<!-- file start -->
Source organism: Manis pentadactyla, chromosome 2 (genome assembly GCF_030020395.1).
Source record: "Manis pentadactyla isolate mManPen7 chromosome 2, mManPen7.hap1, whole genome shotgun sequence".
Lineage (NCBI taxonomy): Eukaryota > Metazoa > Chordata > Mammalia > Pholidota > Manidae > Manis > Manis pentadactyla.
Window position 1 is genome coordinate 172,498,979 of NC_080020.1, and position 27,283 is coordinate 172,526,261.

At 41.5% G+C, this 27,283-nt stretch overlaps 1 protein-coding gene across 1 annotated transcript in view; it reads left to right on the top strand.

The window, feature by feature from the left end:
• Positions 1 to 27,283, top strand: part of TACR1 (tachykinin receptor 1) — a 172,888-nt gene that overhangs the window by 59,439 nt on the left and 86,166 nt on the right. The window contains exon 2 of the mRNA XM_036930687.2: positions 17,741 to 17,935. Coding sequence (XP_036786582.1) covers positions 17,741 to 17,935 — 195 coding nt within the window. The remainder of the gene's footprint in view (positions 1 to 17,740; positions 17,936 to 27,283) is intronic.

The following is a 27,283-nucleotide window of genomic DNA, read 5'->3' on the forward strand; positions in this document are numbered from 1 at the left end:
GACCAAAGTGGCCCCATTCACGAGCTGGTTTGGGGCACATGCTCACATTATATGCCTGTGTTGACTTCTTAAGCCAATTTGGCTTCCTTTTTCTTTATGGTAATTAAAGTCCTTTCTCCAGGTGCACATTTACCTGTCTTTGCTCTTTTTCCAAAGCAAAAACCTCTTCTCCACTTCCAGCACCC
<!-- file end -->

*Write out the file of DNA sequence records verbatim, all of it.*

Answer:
Source organism: Manis pentadactyla, chromosome 2 (genome assembly GCF_030020395.1).
Source record: "Manis pentadactyla isolate mManPen7 chromosome 2, mManPen7.hap1, whole genome shotgun sequence".
Lineage (NCBI taxonomy): Eukaryota > Metazoa > Chordata > Mammalia > Pholidota > Manidae > Manis > Manis pentadactyla.
Window position 1 is genome coordinate 172,498,979 of NC_080020.1, and position 27,283 is coordinate 172,526,261.

At 41.5% G+C, this 27,283-nt stretch overlaps 1 protein-coding gene across 1 annotated transcript in view; it reads left to right on the top strand.

The window, feature by feature from the left end:
• Positions 1 to 27,283, top strand: part of TACR1 (tachykinin receptor 1) — a 172,888-nt gene that overhangs the window by 59,439 nt on the left and 86,166 nt on the right. The window contains exon 2 of the mRNA XM_036930687.2: positions 17,741 to 17,935. Coding sequence (XP_036786582.1) covers positions 17,741 to 17,935 — 195 coding nt within the window. The remainder of the gene's footprint in view (positions 1 to 17,740; positions 17,936 to 27,283) is intronic.

The following is a 27,283-nucleotide window of genomic DNA, read 5'->3' on the forward strand; positions in this document are numbered from 1 at the left end:
GACCAAAGTGGCCCCATTCACGAGCTGGTTTGGGGCACATGCTCACATTATATGCCTGTGTTGACTTCTTAAGCCAATTTGGCTTCCTTTTTCTTTATGGTAATTAAAGTCCTTTCTCCAGGTGCACATTTACCTGTCTTTGCTCTTTTTCCAAAGCAAAAACCTCTTCTCCACTTCCAGCACCC